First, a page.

Impact of Enterprise & Financial Education

What are the impacts of enterprise education, non-formal learning, employer engagement and financial education on young people?

Enterprise education is a proactive learning process where participants apply creative ideas and innovation to practical situations. It aims to produce  individuals with the mind-set and skills necessary to respond to opportunities, needs and shortfalls, and with well-developed key employability skills such as decision making, problem solving and personal effectiveness.

To find out more about the effectiveness of our programmes, please see evaluating our work.

 

Ofsted, Getting ready for Work ¹

  • Ofsted recommend that the Department for Education (DfE) should re-visit Lord Young’s report from 2014 and promote the importance of well-defined enterprise education provision including the promotion of business understanding and financial capability.
  • Schools should ensure that there is a coherent programme to develop enterprise education, including the economic and business knowledge and skills of all pupils
  • Employers should support schools in offering a greater number of activities e.g mock interviews, participation in careers fairs and talks

 

Pfeg, London lead teachers in Financial Education ²

  • The project explored whether providing a financial education within mathematics can enhance a student’s attainment and engagement
  • Across the treatment of groups, there was a 21% increase between student’s assessments taken at the beginning of the intervention and those at the end compared to 3% increase in the control group
  • Following the project, 100% of teachers embedded financial mathematics into their schools maths curriculum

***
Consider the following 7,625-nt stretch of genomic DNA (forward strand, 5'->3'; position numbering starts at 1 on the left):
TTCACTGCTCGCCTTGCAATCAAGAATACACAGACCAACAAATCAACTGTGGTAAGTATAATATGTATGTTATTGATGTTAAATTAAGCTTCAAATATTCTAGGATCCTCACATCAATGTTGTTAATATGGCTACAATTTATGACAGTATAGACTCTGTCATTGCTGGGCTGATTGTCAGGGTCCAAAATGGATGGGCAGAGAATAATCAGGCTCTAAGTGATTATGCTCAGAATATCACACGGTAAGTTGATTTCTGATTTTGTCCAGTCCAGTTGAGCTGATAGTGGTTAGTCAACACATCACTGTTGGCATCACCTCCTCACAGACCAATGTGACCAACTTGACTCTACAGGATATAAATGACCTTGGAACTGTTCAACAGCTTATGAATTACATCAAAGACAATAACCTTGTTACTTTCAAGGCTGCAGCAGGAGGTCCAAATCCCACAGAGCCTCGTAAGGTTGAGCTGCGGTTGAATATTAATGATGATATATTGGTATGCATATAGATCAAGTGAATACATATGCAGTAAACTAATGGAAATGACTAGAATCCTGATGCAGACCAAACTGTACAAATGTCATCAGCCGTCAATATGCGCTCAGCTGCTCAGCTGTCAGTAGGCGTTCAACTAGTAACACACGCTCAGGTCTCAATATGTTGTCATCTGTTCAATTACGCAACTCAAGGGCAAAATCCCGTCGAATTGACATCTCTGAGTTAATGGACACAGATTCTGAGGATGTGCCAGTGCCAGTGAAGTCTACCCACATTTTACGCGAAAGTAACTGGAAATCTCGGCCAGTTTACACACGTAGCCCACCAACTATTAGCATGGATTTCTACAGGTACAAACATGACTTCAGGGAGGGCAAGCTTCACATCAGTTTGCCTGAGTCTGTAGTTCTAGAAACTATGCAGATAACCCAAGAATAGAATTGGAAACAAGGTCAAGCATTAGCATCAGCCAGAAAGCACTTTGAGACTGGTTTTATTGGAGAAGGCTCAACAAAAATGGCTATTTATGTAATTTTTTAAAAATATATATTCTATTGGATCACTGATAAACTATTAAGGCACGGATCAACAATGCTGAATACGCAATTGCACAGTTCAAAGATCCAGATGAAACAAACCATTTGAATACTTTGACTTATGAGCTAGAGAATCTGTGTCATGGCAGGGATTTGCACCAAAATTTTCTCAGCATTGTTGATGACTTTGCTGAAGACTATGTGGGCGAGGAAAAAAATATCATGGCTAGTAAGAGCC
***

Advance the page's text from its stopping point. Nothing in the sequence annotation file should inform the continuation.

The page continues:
Education and Employers, Contemporary transitions: Young Britons reflect on life after secondary school and college ³

  • Young adults who recalled taking part in career talks, enterprise competitions and work experience with employers at both pre and post-16 were significantly less likely to be NEET than comparable peers who had missed out on the activities whilst in school
  • Enterprise competition at 14-16 where respondent felt school had prepared them well for adult working life was associated with 11% higher wage premium (£1,739 in cash terms)

 

Pearson / University of Exeter, Employability and Higher Education: A review of practice and strategies around the world

  • Soft skills are by far the most desired attributes in graduates around the world such as an individual’s ability to listen well, communicate effectively, be positive, manage conflict, accept responsibility, show respect, build trust, work well with others, manage time effectively and work under pressure.
  • Enterprise education provides individuals with the skills, tools and insights to enable them to create ideas and make them happen

 

All Party Parliamentary Group, APPG Report on Financial Education for Young People ⁵

  • Only 17% of secondary school teachers have personally received, or are aware that a colleague has received, training or advice on teaching financial education
  • 58% of secondary school teachers in England would like to receive more training in this area
  • Only 28% of secondary school teachers in England believe their school has put more emphasis on financial education since it became statutory. 42% feel there has been no change in emphasis at all
  • The report suggest that there are 4 main areas that should take priority for policy makers in order to strengthen financial capability in the UK: Strengthening primary and secondary provision, improve teacher confidence and skillset, encourage coordination across the sector by signposting best practise, measuring long term impact

 

ONS, Young people’s well-being and personal finance: UK 2013 – 2014 ⁶

  • 8% of young people (aged 16 to 24) found it difficult or very difficult to get by financially in 2013 to 2014, down from 15% in 2009 to 2010.